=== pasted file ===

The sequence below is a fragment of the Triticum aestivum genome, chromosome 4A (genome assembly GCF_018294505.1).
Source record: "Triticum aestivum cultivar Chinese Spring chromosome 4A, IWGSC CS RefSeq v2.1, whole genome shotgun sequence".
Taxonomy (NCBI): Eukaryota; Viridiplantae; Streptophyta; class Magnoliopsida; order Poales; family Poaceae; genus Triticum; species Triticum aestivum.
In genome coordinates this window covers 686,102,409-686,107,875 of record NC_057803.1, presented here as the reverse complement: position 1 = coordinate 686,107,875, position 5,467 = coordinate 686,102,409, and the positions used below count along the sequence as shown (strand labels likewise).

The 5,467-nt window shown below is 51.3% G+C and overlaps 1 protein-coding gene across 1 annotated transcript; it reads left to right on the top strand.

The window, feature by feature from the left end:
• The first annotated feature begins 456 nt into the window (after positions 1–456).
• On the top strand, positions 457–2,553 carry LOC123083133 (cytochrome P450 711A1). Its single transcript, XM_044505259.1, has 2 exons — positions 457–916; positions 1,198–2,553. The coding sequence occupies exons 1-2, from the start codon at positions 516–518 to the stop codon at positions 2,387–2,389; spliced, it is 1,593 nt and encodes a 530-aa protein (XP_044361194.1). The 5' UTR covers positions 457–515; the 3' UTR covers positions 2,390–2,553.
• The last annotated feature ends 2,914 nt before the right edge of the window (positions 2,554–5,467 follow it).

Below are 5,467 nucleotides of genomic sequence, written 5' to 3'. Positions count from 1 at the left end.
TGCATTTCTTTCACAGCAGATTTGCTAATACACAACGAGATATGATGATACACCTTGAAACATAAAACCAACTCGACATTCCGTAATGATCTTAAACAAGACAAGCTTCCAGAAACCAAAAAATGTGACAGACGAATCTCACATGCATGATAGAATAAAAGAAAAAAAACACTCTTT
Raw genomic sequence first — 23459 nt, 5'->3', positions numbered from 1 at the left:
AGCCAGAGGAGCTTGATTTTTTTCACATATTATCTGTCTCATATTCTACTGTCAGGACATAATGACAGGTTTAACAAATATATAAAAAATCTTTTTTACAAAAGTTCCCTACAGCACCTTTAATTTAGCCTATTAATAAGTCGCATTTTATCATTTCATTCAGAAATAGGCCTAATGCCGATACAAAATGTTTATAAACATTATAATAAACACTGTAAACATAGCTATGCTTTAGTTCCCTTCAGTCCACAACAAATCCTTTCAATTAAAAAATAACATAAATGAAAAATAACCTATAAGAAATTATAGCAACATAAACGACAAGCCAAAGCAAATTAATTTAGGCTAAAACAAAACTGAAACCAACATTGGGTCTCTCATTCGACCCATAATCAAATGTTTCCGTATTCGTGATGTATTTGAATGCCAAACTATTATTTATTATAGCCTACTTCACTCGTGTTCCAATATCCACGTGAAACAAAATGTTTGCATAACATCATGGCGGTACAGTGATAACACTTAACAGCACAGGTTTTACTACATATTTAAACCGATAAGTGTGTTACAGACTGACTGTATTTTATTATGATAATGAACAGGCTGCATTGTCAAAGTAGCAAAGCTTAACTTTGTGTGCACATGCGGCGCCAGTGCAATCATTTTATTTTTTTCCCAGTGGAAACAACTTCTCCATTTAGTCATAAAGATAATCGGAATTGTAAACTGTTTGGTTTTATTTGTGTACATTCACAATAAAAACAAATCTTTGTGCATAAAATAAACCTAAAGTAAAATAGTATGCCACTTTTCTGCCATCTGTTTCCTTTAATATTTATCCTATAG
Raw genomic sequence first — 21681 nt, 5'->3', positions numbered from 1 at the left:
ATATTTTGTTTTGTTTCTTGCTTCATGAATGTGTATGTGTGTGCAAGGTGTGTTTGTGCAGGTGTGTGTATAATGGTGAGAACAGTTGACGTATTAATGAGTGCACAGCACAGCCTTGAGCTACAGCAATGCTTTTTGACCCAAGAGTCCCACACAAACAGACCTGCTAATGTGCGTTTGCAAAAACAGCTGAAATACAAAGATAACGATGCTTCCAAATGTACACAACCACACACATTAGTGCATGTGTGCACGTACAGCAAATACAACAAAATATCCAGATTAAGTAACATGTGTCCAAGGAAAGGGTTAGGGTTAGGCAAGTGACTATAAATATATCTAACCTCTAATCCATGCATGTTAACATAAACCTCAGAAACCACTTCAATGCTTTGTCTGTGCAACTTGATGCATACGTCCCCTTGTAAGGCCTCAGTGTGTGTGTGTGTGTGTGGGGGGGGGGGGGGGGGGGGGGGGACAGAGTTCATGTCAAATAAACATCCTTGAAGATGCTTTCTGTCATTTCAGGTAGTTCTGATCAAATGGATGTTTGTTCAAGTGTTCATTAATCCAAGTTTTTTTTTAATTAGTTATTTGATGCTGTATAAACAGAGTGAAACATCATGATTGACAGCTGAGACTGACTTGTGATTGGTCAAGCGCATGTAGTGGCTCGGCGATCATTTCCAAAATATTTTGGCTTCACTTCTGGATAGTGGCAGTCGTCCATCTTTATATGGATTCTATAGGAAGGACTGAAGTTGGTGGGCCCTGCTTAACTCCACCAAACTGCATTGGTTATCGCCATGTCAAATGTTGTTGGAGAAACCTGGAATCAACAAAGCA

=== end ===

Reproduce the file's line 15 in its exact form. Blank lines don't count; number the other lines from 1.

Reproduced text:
ATATTTTGTTTTGTTTCTTGCTTCATGAATGTGTATGTGTGTGCAAGGTGTGTTTGTGCAGGTGTGTGTATAATGGTGAGAACAGTTGACGTATTAATGAGTGCACAGCACAGCCTTGAGCTACAGCAATGCTTTTTGACCCAAGAGTCCCACACAAACAGACCTGCTAATGTGCGTTTGCAAAAACAGCTGAAATACAAAGATAACGATGCTTCCAAATGTACACAACCACACACATTAGTGCATGTGTGCACGTACAGCAAATACAACAAAATATCCAGATTAAGTAACATGTGTCCAAGGAAAGGGTTAGGGTTAGGCAAGTGACTATAAATATATCTAACCTCTAATCCATGCATGTTAACATAAACCTCAGAAACCACTTCAATGCTTTGTCTGTGCAACTTGATGCATACGTCCCCTTGTAAGGCCTCAGTGTGTGTGTGTGTGTGTGGGGGGGGGGGGGGGGGGGGGGGGACAGAGTTCATGTCAAATAAACATCCTTGAAGATGCTTTCTGTCATTTCAGGTAGTTCTGATCAAATGGATGTTTGTTCAAGTGTTCATTAATCCAAGTTTTTTTTTAATTAGTTATTTGATGCTGTATAAACAGAGTGAAACATCATGATTGACAGCTGAGACTGACTTGTGATTGGTCAAGCGCATGTAGTGGCTCGGCGATCATTTCCAAAATATTTTGGCTTCACTTCTGGATAGTGGCAGTCGTCCATCTTTATATGGATTCTATAGGAAGGACTGAAGTTGGTGGGCCCTGCTTAACTCCACCAAACTGCATTGGTTATCGCCATGTCAAATGTTGTTGGAGAAACCTGGAATCAACAAAGCA